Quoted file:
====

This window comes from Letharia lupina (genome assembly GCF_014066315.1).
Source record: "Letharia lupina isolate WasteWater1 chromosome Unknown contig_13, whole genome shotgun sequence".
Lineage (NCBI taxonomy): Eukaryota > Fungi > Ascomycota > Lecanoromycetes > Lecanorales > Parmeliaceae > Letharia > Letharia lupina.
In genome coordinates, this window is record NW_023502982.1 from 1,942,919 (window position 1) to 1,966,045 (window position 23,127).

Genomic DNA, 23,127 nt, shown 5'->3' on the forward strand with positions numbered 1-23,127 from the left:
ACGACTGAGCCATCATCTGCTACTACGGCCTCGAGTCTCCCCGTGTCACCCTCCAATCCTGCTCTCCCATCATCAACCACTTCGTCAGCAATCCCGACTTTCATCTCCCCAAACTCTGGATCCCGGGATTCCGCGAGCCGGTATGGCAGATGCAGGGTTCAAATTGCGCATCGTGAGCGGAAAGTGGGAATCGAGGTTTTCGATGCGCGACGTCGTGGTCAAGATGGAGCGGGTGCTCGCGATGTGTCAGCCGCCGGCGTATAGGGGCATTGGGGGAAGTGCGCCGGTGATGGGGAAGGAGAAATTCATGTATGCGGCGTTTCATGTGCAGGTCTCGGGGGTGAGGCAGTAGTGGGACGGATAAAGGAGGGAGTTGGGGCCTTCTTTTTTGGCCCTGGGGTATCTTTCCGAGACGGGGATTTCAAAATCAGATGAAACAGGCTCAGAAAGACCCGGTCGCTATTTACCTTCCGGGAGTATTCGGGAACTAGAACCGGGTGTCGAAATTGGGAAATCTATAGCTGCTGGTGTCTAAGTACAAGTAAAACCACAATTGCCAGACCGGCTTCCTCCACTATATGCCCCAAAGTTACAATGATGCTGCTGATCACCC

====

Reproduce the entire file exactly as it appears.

This window comes from Letharia lupina (genome assembly GCF_014066315.1).
Source record: "Letharia lupina isolate WasteWater1 chromosome Unknown contig_13, whole genome shotgun sequence".
Lineage (NCBI taxonomy): Eukaryota > Fungi > Ascomycota > Lecanoromycetes > Lecanorales > Parmeliaceae > Letharia > Letharia lupina.
In genome coordinates, this window is record NW_023502982.1 from 1,942,919 (window position 1) to 1,966,045 (window position 23,127).

Genomic DNA, 23,127 nt, shown 5'->3' on the forward strand with positions numbered 1-23,127 from the left:
ACGACTGAGCCATCATCTGCTACTACGGCCTCGAGTCTCCCCGTGTCACCCTCCAATCCTGCTCTCCCATCATCAACCACTTCGTCAGCAATCCCGACTTTCATCTCCCCAAACTCTGGATCCCGGGATTCCGCGAGCCGGTATGGCAGATGCAGGGTTCAAATTGCGCATCGTGAGCGGAAAGTGGGAATCGAGGTTTTCGATGCGCGACGTCGTGGTCAAGATGGAGCGGGTGCTCGCGATGTGTCAGCCGCCGGCGTATAGGGGCATTGGGGGAAGTGCGCCGGTGATGGGGAAGGAGAAATTCATGTATGCGGCGTTTCATGTGCAGGTCTCGGGGGTGAGGCAGTAGTGGGACGGATAAAGGAGGGAGTTGGGGCCTTCTTTTTTGGCCCTGGGGTATCTTTCCGAGACGGGGATTTCAAAATCAGATGAAACAGGCTCAGAAAGACCCGGTCGCTATTTACCTTCCGGGAGTATTCGGGAACTAGAACCGGGTGTCGAAATTGGGAAATCTATAGCTGCTGGTGTCTAAGTACAAGTAAAACCACAATTGCCAGACCGGCTTCCTCCACTATATGCCCCAAAGTTACAATGATGCTGCTGATCACCC